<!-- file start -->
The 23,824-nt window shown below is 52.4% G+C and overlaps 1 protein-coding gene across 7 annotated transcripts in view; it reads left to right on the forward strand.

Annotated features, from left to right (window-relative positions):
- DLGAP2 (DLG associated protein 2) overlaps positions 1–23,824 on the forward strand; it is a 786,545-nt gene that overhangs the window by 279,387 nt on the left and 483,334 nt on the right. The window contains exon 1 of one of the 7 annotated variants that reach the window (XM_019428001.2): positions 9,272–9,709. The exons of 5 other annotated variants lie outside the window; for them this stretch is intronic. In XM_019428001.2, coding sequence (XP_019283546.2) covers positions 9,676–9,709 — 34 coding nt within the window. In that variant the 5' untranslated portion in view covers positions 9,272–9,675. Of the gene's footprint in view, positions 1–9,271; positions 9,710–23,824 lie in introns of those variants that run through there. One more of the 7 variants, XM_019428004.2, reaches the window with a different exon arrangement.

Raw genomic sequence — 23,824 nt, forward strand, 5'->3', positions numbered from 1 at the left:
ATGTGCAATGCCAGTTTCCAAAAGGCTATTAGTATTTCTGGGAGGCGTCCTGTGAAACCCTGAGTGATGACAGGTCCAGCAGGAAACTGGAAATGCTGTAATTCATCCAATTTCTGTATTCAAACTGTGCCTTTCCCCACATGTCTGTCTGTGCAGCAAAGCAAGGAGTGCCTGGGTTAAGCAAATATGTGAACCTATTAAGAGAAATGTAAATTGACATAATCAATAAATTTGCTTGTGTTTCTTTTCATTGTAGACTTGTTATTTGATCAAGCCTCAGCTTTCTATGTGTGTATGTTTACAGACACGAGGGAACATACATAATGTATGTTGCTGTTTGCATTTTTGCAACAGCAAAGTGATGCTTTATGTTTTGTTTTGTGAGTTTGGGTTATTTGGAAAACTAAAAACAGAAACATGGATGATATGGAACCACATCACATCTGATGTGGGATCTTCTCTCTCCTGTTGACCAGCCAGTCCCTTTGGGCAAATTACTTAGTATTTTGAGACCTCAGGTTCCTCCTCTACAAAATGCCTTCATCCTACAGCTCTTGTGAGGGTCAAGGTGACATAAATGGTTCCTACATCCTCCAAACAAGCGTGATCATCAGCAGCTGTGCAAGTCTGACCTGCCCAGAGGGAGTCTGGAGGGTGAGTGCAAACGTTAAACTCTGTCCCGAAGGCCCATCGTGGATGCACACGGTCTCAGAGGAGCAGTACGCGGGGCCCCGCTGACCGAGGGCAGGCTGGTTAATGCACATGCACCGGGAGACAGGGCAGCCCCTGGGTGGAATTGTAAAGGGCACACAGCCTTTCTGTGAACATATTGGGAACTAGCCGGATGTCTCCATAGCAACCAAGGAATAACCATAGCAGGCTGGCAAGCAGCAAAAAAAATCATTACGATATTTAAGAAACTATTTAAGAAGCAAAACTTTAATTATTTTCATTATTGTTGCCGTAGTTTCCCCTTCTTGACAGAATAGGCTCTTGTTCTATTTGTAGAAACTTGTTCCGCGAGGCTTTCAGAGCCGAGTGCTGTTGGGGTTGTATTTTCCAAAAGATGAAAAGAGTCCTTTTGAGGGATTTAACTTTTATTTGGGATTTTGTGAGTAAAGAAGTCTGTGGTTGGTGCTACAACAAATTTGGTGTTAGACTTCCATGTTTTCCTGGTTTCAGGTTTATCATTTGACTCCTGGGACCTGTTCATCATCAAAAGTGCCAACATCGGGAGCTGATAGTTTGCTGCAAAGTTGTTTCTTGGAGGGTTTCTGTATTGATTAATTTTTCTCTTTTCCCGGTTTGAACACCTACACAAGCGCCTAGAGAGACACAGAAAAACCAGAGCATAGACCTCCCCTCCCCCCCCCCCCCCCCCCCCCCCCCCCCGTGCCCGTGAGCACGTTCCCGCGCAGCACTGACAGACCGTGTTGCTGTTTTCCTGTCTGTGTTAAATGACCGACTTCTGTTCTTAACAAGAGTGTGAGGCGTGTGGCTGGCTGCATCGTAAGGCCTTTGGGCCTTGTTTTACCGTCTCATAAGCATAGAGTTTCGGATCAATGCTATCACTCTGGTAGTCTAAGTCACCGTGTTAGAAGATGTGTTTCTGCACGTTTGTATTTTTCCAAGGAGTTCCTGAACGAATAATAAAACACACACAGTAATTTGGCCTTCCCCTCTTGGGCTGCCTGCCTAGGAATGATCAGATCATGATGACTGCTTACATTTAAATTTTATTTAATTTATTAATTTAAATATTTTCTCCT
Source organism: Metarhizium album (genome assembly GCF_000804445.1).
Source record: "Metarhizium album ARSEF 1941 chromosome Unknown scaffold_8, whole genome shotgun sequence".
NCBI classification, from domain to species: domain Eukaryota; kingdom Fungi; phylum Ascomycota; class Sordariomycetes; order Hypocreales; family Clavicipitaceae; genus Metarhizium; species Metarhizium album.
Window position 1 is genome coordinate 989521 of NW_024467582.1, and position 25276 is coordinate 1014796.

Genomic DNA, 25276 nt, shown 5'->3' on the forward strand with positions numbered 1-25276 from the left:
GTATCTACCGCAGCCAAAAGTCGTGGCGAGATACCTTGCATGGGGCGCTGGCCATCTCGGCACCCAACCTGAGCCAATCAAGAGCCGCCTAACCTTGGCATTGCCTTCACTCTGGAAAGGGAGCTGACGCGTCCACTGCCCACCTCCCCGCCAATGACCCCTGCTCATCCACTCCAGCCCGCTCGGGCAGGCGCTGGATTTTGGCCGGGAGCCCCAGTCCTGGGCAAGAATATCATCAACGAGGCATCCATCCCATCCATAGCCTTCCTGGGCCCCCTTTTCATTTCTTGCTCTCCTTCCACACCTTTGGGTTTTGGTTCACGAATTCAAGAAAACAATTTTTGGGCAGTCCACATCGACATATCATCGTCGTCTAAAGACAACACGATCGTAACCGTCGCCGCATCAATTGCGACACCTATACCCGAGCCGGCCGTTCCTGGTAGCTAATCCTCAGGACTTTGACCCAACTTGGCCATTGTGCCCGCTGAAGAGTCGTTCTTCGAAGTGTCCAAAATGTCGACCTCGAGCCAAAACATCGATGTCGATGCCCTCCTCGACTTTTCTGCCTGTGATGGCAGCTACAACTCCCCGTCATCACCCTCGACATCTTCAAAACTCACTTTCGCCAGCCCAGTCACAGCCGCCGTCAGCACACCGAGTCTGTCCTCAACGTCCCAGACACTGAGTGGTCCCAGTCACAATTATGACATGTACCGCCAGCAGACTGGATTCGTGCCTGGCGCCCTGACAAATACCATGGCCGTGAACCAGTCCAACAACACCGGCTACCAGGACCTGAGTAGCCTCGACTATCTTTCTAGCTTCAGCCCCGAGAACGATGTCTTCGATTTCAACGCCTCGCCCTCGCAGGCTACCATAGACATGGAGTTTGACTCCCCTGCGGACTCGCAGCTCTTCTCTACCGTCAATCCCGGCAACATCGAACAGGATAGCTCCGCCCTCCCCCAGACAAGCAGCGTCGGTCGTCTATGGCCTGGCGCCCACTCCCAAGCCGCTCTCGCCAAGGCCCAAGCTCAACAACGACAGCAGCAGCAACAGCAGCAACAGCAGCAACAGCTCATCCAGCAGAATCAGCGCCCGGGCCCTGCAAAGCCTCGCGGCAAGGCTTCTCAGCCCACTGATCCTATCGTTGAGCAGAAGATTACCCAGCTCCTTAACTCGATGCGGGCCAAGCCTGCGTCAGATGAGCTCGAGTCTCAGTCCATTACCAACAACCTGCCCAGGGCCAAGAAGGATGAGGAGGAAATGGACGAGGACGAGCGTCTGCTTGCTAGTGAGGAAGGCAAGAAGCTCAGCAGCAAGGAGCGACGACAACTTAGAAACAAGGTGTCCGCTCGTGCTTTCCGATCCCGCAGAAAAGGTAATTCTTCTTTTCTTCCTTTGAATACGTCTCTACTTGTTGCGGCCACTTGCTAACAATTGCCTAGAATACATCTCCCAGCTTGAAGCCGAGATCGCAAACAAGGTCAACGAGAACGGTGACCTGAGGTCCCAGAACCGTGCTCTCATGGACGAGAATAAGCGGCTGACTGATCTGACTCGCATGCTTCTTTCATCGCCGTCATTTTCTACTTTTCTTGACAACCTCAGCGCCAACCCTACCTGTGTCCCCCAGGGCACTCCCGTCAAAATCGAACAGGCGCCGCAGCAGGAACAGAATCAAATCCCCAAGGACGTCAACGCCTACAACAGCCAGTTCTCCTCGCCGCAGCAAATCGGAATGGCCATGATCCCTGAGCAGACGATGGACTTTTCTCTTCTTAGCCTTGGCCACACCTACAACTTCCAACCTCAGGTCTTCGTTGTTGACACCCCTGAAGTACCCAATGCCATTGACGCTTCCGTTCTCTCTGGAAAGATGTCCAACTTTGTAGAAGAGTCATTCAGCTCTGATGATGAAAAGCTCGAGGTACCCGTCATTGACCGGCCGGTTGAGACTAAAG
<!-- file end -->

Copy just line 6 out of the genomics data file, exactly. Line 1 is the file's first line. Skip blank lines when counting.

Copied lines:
Source organism: Metarhizium album (genome assembly GCF_000804445.1).